To forgive the terrorists is up to God. To send them to him is up to me!


We see that many Euro-Atlantic states have taken the way where they deny or reject their own roots, including their Christian roots, which form the basis of Western Civilization. In these countries, the moral basis and any traditional identity is being denied. There, the politicians treat families with many children as equal to a homosexual partnership; faith in God as being equal to faith in Satan. The excesses and exaggerations of political correctness in these countries leads to serious consideration for the legitimization of parties that promote the propaganda of paedophilia.

And with the Metropolitan Hilarion Alfeev adding:

The fact is, the Catholic Church in the West exists today under an information blockade, under a very hard diktat from secular society. In this case we are without question allies. We can search together for the answer to those challenges which threaten the very existence of Christianity. I call it a strategic alliance between Orthodoxy and Catholics, that is the understanding that if there are threats, then these are common threats and if there are challenges, they are also common.

Dare we speak such truths in the West, shackled as we are by political correctness? And what would the media make of such statements? President Trump was literally shouted down at a press conference for merely pointing out that the Left had behaved violently at the recent Charlottesville debacle. What a reversal of fortune between the freedom of expression in the East and West. But having said that please do not think I am naïve enough to envisage Taras Bulba’s Cossacks riding over the horizon to save White Civilization. There is far too much suspicion and misunderstanding between Slav and Saxon for that. Rather, I see Russia as part of a larger geopolitical jigsaw, playing its part to protect, preserve, and extend a global commonwealth of independent white ethno-states that also ensures the autonomy of Baltic countries like Latvia, Lithuania, and Estonia as part of a broader Scandinavian confederation.

GJ: You comment extensively about Alexander Dugin’s philosophy in your interview with Daniel Macek on the New European Conservative website. Have you ever met Dugin and what are your current thoughts on his brand of Eurasianism?

FS: No, I have never met Dugin. I’m afraid I do not move in such exalted circles. Most of my Russian compatriots are devotees of his and have read his works like Putin vs Putin: Vladimir Putin Viewed From The Right (2014) in the original language. My Russian is too poor for that, so I am limited to the translated versions like those offered by Arktos. I see Dugin as very much part of a much longer tradition of thinkers and I would advise anyone coming to his works for the first time to familiarize themselves with L. N. Gumilev’s The Searches for an Imaginary Kingdom (The Legend of the Kingdom of Prester John) translated by R. E. F. Smith and published by Cambridge University Press (1987). A work in which the celebrated, if controversial historian, opens both the eyes and minds of the reader to the migrations and conflicts that have shaped Khazaria and the peoples and cultures living on the Eurasian steppe.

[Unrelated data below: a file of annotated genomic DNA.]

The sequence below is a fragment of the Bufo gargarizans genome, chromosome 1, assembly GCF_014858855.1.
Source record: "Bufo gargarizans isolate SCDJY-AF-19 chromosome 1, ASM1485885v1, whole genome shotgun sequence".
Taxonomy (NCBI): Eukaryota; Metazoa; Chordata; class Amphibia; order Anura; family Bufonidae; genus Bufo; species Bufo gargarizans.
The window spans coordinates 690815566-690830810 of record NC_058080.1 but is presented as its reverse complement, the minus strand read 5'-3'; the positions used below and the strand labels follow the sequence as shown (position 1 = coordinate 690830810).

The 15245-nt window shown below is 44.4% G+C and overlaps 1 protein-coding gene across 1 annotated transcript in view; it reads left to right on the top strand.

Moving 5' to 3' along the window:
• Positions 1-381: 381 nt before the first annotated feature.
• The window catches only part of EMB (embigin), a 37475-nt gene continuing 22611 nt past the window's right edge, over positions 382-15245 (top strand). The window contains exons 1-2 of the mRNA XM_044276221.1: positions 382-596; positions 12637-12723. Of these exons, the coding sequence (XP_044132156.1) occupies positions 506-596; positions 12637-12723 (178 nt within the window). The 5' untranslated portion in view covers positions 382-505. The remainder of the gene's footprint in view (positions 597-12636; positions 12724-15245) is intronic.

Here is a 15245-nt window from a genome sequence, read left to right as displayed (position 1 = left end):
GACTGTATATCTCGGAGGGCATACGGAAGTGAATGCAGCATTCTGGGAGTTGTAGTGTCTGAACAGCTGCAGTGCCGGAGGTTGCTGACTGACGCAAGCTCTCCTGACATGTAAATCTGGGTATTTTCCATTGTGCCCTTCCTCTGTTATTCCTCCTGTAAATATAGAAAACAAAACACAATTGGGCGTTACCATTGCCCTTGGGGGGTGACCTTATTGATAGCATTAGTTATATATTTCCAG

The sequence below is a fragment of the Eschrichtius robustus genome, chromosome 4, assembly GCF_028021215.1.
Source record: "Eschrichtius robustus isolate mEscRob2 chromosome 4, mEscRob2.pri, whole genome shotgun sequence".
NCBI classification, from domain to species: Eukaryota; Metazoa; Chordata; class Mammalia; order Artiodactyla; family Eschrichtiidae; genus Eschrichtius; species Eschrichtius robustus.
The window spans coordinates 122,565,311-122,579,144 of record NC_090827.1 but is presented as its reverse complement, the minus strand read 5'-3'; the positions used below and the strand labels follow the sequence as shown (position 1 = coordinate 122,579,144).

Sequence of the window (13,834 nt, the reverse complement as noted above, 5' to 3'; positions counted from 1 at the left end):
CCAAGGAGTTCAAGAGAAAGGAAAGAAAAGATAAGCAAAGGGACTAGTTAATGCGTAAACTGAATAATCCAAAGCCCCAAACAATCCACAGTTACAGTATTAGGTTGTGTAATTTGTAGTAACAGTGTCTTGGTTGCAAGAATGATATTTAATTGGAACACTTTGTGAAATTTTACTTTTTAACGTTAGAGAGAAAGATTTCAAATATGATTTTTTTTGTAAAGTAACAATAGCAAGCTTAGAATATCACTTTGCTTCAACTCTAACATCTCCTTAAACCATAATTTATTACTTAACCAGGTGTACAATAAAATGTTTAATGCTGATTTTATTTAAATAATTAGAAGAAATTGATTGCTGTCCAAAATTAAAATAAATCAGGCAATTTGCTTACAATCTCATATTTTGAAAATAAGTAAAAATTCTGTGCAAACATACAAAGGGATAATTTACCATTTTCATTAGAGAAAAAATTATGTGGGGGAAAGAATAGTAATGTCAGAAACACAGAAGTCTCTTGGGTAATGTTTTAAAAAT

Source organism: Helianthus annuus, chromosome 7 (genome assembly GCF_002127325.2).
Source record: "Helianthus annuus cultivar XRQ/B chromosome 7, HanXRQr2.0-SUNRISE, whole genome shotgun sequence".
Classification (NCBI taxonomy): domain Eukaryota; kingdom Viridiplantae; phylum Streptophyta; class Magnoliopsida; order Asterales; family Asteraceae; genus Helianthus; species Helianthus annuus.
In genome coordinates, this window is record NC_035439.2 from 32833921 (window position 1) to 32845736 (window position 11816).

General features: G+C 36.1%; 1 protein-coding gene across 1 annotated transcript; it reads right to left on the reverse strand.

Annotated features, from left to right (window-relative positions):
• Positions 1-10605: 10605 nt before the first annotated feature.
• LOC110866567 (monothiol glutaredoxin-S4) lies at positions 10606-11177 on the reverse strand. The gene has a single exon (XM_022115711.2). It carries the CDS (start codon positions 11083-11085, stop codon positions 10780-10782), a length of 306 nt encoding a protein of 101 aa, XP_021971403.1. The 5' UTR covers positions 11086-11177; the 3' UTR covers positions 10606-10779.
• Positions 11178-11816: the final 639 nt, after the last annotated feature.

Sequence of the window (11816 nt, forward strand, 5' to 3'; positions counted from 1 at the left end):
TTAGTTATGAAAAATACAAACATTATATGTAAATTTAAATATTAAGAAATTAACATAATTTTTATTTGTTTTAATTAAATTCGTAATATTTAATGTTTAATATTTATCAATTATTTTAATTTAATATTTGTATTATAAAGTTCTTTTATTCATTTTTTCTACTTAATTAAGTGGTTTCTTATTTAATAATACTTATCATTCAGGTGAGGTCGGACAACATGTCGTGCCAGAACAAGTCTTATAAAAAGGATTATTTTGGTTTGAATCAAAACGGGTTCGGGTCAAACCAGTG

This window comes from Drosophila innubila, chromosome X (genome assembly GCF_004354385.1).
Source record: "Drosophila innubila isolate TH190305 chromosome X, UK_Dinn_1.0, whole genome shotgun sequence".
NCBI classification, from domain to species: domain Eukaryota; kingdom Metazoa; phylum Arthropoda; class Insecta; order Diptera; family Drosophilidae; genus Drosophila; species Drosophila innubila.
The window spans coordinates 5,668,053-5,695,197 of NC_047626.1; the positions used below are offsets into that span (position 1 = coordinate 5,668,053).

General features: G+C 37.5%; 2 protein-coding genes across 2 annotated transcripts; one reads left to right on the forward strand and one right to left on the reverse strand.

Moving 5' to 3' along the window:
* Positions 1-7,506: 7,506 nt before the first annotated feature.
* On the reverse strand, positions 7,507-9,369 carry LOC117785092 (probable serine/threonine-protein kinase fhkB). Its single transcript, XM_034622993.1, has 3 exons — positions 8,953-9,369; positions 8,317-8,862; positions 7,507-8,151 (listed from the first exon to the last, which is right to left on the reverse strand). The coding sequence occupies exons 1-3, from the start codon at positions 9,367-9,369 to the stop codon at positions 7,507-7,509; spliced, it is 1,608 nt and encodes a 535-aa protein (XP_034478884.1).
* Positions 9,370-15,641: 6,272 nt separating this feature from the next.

GJ: Do you in any way identify with the main character. Is the novel biographical?

FS: I think it is natural for a writer to draw to some extent on personal experience. I walked the streets, parks, and thoroughfares I write about in Rising, breathed the dry dusty air of the polluted backstreets, and drank shots of vodka in dimly lit bars listening to the dreams of young idealists. Remember what Joseph-Marie Comte de Maistre said “There is no man who desires as passionately as a Russian. If we could imprison Russian desire beneath a fortress, that fortress would explode.” I would agree. I loved every minute of it and would not change a thing. My head still spins with the excitement and hedonism, like fondly remembered moments of a misspent youth. Embracing Mokosh, the goddess of destiny and pumping my fists in the air when Masha the Scream sings “Rus Narodnyi!”

Article printed from Counter-Currents Publishing: https://www.counter-currents.com

URL to article: https://www.counter-currents.com/2017/09/close-encounters-of-the-third-rome-kind-an-interview-with-the-author-of-rising/

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mardi, 19 septembre 2017

«Comment l’Europe devient le jouet de la politique et des services secrets»


«Comment l’Europe devient le jouet de la politique et des services secrets»

Analyse de livre

par Felix Meier*

Ex: http://www.zeit-fragen.ch/fr

Peu de personnes sont capables de présenter ouvertement et de manière critique le travail des services secrets. Initié, l’auteur et fondateur de l’Office fédéral autrichien de protection de la Constitution et de lutte contre le terrorisme nous révèle, pour la première fois, un aperçu raffiné des dessous du combat pour l’Europe. Gert R. Polli a collaboré avec tous les services secrets du monde. Il connaît les liens entre l’économie, la politique et les services de renseignements. Dans ce livre, il se penche sur la nouvelle et actuelle situation géopolitique de notre monde, entrainant pour l’Allemagne le fait d’être «prise entre deux feux». L’auteur décrit les limites diffuses entre renseignement et désinformation, défense et attaque cachée, action politique et agitation. Ce livre souhaite apporter une contribution à davantage de transparence au sein de la société démocratique et libérale.